Alolateropexy for management of droopy nose
& Michel, J.*
*Department of Oto-Rhino-Laryngology and Head and Neck Surgery, Assistance Publique, H
opitaux de Marseille, La Conception
Aix-Marseille University, Marseille Cedex, France
Accepted for publication 5 January 2017
Clin. Otolaryngol. 2018, 43, 774–776
The surgical management of droopy nose remains problem-
atic. Corrective techniques described in the literature
be difﬁcult to perform or sometimes lead to unsatisfactory
results. Dome sutures or grafts such as columellar strut often
give good initial results but may deteriorate over time.
rhinoplasty, predictable results and stability over time are
features that deﬁne a good surgical technique. Silver et al.
reported the possibility of suturing the superior part of the
lateral cartilages to the lower upper lateral cartilages.
According to the authors, this technique, called LUCS
(Lower lateral cartilage to Upper lateral Cartilage Suspen-
sion), provides good, stable results and spares cartilage. The
main causes of droopy tip include inferiorly oriented alar
cartilages (85%), overdeveloped scrolls of upper lateral
cartilages (73%), a high anterior septal angle (65%) and thick
skin at the nasal lobule (56%).
The association between
droopy nose and dorsal hump and overdeveloped cartilages
is quite frequent in our area of France. In our department, we
perform a technique we called alolateropexy that reduces and
rotates the droopy tip.
The purpose of this study was to describe how we perform
this alolateropexy technique in droopy nose management.
We performed alolateropexy in patients with a droopy nose
deﬁned by a nasolabial angle less than 90° for men (Fig. 1a)
and 100° for women (Fig. 2a).
Surgical technique: The three-step procedure is performed
after correction of osseous nose abnormalities such as nasal
dorsum convexity or bony deviation.
Step 1: Cephalic lateral crura excision preserving at least
5 mm of lateral crura. (Fig. 1b)
Step 2: Resection of the caudal portion of the upper lateral
cartilage (Fig. 1c).
Step 3: Alolateropexy: Three different sutures are per-
formed (Fig. 1d) as follows:
1 Suture of the lower lateral cartilages by an interdomal
suture is important to allow symmetrical vertical
traction when the alolateropexy is performed. As
usual, a transdomal suture can be associated if needed.
2 Suture of both upper lateral cartilages to the nasal
septum (in case of paraseptal vertical cuts on either
side of the septum) to ensure the position of the upper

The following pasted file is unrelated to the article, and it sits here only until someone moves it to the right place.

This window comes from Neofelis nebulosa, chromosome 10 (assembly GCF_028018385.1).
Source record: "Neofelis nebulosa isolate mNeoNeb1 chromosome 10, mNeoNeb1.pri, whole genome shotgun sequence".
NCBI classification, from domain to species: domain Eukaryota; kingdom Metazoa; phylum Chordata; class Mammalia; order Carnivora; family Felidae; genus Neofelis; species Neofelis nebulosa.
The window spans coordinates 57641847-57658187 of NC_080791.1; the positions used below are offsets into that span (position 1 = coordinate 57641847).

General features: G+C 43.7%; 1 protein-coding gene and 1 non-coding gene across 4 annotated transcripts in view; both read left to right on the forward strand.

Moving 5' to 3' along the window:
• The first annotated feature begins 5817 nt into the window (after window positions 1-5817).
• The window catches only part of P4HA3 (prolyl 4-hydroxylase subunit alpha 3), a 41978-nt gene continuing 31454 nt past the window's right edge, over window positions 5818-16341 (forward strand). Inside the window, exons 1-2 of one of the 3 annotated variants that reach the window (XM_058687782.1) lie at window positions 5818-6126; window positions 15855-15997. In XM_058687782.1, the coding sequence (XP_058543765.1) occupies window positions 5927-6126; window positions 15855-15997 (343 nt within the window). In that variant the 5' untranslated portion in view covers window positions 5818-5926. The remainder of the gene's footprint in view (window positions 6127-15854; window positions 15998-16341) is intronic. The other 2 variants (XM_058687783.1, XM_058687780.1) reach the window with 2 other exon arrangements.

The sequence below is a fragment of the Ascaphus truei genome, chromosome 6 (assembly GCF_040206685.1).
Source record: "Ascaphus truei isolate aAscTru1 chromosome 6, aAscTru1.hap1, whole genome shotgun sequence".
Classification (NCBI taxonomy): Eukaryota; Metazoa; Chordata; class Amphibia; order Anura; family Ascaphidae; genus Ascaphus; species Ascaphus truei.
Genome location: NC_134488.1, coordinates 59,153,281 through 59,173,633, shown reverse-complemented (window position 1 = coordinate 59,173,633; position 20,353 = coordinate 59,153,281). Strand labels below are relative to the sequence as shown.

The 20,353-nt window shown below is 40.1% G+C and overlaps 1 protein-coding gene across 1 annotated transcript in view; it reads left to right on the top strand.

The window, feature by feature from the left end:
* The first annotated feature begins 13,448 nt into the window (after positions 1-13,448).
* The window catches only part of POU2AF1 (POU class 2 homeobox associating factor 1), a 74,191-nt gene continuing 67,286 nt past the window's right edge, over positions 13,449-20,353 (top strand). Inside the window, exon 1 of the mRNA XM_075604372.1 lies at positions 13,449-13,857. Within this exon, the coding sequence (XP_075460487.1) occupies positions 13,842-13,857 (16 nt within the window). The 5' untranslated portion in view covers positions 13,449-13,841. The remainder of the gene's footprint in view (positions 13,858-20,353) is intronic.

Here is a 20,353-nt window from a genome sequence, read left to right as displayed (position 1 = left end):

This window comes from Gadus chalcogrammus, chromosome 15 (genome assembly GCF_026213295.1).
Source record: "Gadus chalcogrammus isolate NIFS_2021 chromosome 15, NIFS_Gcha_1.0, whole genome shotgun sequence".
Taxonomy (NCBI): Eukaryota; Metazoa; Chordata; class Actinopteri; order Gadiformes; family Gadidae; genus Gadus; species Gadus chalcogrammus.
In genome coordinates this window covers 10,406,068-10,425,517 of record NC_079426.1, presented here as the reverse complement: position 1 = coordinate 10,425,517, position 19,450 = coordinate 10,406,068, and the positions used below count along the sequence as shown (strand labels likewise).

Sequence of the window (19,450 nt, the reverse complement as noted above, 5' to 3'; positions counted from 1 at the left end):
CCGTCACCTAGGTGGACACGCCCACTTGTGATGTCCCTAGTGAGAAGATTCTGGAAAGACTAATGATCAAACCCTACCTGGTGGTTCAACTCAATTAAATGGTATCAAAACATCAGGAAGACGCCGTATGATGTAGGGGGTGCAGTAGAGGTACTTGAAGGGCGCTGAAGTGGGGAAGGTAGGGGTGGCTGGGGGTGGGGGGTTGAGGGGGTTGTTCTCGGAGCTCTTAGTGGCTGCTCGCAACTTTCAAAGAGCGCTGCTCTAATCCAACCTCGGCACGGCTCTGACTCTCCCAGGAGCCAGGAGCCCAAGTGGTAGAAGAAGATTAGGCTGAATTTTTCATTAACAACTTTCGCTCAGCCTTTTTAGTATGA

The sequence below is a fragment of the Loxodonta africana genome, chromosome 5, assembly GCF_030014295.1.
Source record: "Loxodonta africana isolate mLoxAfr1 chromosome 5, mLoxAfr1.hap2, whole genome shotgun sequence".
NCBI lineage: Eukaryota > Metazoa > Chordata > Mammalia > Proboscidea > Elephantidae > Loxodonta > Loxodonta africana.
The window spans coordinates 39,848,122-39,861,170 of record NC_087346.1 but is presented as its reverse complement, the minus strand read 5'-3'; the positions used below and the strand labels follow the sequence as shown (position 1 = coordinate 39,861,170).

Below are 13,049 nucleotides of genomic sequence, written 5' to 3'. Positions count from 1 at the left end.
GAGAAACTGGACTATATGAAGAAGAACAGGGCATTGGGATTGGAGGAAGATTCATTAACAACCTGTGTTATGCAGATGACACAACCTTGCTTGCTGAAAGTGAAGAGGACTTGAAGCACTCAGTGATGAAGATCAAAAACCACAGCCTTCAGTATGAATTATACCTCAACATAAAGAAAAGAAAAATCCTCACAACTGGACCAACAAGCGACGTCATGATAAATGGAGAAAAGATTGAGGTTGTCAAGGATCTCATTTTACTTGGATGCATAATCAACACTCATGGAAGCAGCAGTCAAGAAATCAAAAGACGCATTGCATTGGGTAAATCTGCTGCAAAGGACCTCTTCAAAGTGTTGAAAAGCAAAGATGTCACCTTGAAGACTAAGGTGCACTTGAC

3 Suture of the lower lateral cartilages to the upper
lateral cartilages with a non-absorbable colourless
monoﬁlament suture (Prolene 5/0, Ethicon
con Inc., Somerville, New Jersey, United States).
Sutures are ﬁxed between the free edge of the lower
lateral cartilage (cephalic portion of the lateral crura)
and the upper lateral cartilage. Suture tension must be
controlled by inspecting the rise of the lower lateral
cartilages, especially in men, to avoid an excessive
nasolabial angle. The effect of this suture is perma-
nent; no over-corrected rotation is needed.
The external approach is recommended for this surgery. It
allows perfect control of resections as well as a perfectly
symmetrical suture. This approach is simpler and more
accurate to achieve the required sutures. Finally, it allows tip
management using transdomal and/or interdomal sutures,
or by ﬁxation of a columellar strut.
Alolateropexy must always be the ﬁnal surgical stage and is
performed after correction of any osseous abnormalities.
At step 1, it is necessary to preserve at least 5 mm width
on the lateral crura of the lower lateral cartilages to avoid a
pinched nose effect. Resection enablescephalicrotationofthe
tip without weakening the tripod supporting the nasal tip.
At step 2, resection of the caudal portion of the upper
lateral cartilage must be moderate and carried out on
demand. This allows greater cephalic rotation of the tip but is
At step 3, the sutures between lower and upper lateral
cartilages must be perfectly symmetrical.
Correspondence: T. Radulesco, Department of Oto-Rhino-Laryngology and
Head and Neck Surgery, Assistance Publique, H
opitaux de Marseille, La
Conception University Hospital, 147 Bvd Baille, 13005 Marseille, France.
Tel.: +33491435858; fax: +33491435810; e-mail: Thomas.radulesco@
© 2017 John Wiley & Sons Ltd
Clinical Otolaryngology 43, 774–776